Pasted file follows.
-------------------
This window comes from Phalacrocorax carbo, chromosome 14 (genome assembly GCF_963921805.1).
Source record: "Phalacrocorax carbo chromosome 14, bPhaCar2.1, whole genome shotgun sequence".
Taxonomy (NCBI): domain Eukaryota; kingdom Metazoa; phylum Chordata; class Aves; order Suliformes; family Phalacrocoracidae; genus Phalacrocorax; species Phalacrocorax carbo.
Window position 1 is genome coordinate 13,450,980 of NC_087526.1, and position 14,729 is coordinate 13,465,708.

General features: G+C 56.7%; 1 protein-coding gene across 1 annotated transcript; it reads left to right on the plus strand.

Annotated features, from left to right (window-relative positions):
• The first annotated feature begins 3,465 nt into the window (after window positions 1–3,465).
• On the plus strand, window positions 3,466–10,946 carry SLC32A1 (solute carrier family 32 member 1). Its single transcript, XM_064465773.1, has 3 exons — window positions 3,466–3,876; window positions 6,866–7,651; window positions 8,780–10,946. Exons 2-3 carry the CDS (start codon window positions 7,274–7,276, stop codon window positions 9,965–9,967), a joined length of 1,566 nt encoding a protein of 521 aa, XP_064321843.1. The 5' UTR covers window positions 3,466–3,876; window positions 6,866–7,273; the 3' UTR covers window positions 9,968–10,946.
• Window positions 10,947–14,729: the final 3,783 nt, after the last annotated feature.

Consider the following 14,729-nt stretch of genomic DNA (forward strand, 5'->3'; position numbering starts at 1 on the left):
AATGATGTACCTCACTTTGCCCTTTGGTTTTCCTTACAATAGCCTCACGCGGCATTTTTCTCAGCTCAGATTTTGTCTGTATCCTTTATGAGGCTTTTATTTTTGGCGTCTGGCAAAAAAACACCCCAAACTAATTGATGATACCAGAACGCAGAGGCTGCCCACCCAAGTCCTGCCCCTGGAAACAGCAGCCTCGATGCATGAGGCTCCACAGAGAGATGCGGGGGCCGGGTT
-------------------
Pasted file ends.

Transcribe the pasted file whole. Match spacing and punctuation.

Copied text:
This window comes from Phalacrocorax carbo, chromosome 14 (genome assembly GCF_963921805.1).
Source record: "Phalacrocorax carbo chromosome 14, bPhaCar2.1, whole genome shotgun sequence".
Taxonomy (NCBI): domain Eukaryota; kingdom Metazoa; phylum Chordata; class Aves; order Suliformes; family Phalacrocoracidae; genus Phalacrocorax; species Phalacrocorax carbo.
Window position 1 is genome coordinate 13,450,980 of NC_087526.1, and position 14,729 is coordinate 13,465,708.

General features: G+C 56.7%; 1 protein-coding gene across 1 annotated transcript; it reads left to right on the plus strand.

Annotated features, from left to right (window-relative positions):
• The first annotated feature begins 3,465 nt into the window (after window positions 1–3,465).
• On the plus strand, window positions 3,466–10,946 carry SLC32A1 (solute carrier family 32 member 1). Its single transcript, XM_064465773.1, has 3 exons — window positions 3,466–3,876; window positions 6,866–7,651; window positions 8,780–10,946. Exons 2-3 carry the CDS (start codon window positions 7,274–7,276, stop codon window positions 9,965–9,967), a joined length of 1,566 nt encoding a protein of 521 aa, XP_064321843.1. The 5' UTR covers window positions 3,466–3,876; window positions 6,866–7,273; the 3' UTR covers window positions 9,968–10,946.
• Window positions 10,947–14,729: the final 3,783 nt, after the last annotated feature.

Consider the following 14,729-nt stretch of genomic DNA (forward strand, 5'->3'; position numbering starts at 1 on the left):
AATGATGTACCTCACTTTGCCCTTTGGTTTTCCTTACAATAGCCTCACGCGGCATTTTTCTCAGCTCAGATTTTGTCTGTATCCTTTATGAGGCTTTTATTTTTGGCGTCTGGCAAAAAAACACCCCAAACTAATTGATGATACCAGAACGCAGAGGCTGCCCACCCAAGTCCTGCCCCTGGAAACAGCAGCCTCGATGCATGAGGCTCCACAGAGAGATGCGGGGGCCGGGTT